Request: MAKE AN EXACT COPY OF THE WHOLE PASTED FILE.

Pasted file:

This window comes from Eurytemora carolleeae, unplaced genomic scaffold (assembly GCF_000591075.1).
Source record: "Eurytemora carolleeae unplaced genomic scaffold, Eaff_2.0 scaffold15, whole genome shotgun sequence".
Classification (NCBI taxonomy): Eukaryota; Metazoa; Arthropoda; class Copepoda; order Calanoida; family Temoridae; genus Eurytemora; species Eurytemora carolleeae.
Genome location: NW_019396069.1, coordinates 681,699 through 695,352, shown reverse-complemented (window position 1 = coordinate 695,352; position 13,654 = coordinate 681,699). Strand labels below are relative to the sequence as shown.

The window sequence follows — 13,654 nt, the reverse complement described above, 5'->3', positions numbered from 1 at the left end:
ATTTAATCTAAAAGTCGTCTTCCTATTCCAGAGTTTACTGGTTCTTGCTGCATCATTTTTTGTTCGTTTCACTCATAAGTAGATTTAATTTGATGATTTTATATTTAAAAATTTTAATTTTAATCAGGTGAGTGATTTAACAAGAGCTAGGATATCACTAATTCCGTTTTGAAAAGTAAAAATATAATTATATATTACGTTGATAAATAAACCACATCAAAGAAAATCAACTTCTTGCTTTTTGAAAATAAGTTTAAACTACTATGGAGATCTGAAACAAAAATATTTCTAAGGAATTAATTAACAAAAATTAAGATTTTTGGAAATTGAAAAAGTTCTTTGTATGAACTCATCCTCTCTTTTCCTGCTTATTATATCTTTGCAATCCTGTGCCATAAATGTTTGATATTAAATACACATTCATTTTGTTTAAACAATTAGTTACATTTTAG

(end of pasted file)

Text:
This window comes from Eurytemora carolleeae, unplaced genomic scaffold (assembly GCF_000591075.1).
Source record: "Eurytemora carolleeae unplaced genomic scaffold, Eaff_2.0 scaffold15, whole genome shotgun sequence".
Classification (NCBI taxonomy): Eukaryota; Metazoa; Arthropoda; class Copepoda; order Calanoida; family Temoridae; genus Eurytemora; species Eurytemora carolleeae.
Genome location: NW_019396069.1, coordinates 681,699 through 695,352, shown reverse-complemented (window position 1 = coordinate 695,352; position 13,654 = coordinate 681,699). Strand labels below are relative to the sequence as shown.

The window sequence follows — 13,654 nt, the reverse complement described above, 5'->3', positions numbered from 1 at the left end:
ATTTAATCTAAAAGTCGTCTTCCTATTCCAGAGTTTACTGGTTCTTGCTGCATCATTTTTTGTTCGTTTCACTCATAAGTAGATTTAATTTGATGATTTTATATTTAAAAATTTTAATTTTAATCAGGTGAGTGATTTAACAAGAGCTAGGATATCACTAATTCCGTTTTGAAAAGTAAAAATATAATTATATATTACGTTGATAAATAAACCACATCAAAGAAAATCAACTTCTTGCTTTTTGAAAATAAGTTTAAACTACTATGGAGATCTGAAACAAAAATATTTCTAAGGAATTAATTAACAAAAATTAAGATTTTTGGAAATTGAAAAAGTTCTTTGTATGAACTCATCCTCTCTTTTCCTGCTTATTATATCTTTGCAATCCTGTGCCATAAATGTTTGATATTAAATACACATTCATTTTGTTTAAACAATTAGTTACATTTTAG